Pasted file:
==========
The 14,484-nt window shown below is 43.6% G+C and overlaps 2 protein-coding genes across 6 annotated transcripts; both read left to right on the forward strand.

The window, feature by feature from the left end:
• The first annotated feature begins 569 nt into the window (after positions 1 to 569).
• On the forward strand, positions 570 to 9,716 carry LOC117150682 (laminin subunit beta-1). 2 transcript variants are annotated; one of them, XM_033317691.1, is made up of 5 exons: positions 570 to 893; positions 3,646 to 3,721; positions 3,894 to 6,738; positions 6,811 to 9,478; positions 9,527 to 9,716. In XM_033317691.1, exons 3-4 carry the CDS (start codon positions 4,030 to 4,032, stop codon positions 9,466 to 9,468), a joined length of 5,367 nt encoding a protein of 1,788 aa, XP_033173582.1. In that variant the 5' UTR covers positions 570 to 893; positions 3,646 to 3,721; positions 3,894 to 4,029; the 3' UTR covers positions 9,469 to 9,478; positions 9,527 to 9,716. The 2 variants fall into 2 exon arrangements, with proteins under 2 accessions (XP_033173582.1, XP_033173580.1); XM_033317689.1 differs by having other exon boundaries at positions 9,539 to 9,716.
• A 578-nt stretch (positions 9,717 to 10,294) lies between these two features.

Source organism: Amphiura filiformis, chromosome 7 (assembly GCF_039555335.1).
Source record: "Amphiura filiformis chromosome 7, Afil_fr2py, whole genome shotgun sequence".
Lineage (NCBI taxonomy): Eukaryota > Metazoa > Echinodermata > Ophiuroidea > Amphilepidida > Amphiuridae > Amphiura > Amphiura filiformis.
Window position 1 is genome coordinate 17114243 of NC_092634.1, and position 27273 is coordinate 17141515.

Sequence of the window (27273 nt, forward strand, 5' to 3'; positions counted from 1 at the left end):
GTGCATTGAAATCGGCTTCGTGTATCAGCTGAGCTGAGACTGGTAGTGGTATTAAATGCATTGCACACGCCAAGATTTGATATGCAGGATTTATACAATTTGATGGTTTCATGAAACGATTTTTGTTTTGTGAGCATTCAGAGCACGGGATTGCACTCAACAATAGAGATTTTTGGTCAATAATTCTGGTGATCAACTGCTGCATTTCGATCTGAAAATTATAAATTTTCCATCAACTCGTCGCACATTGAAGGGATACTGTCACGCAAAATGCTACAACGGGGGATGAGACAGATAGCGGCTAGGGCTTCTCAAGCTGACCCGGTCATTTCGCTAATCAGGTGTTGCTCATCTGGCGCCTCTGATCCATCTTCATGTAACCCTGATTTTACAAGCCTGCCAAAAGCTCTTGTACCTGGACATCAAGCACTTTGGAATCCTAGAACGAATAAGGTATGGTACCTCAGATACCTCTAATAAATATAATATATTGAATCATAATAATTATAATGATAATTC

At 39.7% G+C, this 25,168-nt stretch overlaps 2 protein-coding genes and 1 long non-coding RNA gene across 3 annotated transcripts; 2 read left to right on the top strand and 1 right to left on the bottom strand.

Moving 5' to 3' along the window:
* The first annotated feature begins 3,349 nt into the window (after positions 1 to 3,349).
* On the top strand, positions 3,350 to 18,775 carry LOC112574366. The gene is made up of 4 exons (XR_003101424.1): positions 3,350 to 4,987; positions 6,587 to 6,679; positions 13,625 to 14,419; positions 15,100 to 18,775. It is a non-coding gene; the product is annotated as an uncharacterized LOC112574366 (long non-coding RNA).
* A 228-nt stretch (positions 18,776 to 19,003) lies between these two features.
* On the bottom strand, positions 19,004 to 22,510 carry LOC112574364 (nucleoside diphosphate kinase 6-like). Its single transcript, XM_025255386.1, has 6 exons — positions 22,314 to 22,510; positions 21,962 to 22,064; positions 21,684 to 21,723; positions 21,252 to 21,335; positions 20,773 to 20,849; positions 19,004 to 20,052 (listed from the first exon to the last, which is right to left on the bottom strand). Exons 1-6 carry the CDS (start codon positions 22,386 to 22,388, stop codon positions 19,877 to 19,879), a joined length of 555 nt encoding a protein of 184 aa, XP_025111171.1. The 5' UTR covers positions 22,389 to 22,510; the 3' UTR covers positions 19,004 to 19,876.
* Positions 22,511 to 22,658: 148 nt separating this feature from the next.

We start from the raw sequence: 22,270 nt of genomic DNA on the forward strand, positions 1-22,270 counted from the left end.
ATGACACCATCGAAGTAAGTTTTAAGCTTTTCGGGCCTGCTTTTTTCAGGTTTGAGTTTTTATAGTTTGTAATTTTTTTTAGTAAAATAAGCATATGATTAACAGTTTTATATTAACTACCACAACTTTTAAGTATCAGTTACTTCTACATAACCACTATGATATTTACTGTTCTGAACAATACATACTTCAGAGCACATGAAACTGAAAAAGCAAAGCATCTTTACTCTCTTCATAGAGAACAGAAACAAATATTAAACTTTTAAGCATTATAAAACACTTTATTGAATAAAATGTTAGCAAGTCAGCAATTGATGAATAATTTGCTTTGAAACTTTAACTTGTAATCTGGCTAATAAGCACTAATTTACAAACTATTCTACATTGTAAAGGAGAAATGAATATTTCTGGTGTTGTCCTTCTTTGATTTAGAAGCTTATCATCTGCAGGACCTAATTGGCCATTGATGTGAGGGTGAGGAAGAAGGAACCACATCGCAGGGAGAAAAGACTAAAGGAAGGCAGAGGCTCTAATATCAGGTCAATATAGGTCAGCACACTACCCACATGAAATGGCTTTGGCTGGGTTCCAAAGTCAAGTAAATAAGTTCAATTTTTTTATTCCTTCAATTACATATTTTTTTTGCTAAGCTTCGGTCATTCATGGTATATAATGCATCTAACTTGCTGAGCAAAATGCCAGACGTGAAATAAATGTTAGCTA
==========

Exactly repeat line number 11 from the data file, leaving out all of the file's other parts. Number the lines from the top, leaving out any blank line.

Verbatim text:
GTGCATTGAAATCGGCTTCGTGTATCAGCTGAGCTGAGACTGGTAGTGGTATTAAATGCATTGCACACGCCAAGATTTGATATGCAGGATTTATACAATTTGATGGTTTCATGAAACGATTTTTGTTTTGTGAGCATTCAGAGCACGGGATTGCACTCAACAATAGAGATTTTTGGTCAATAATTCTGGTGATCAACTGCTGCATTTCGATCTGAAAATTATAAATTTTCCATCAACTCGTCGCACATTGAAGGGATACTGTCACGCAAAATGCTACAACGGGGGATGAGACAGATAGCGGCTAGGGCTTCTCAAGCTGACCCGGTCATTTCGCTAATCAGGTGTTGCTCATCTGGCGCCTCTGATCCATCTTCATGTAACCCTGATTTTACAAGCCTGCCAAAAGCTCTTGTACCTGGACATCAAGCACTTTGGAATCCTAGAACGAATAAGGTATGGTACCTCAGATACCTCTAATAAATATAATATATTGAATCATAATAATTATAATGATAATTC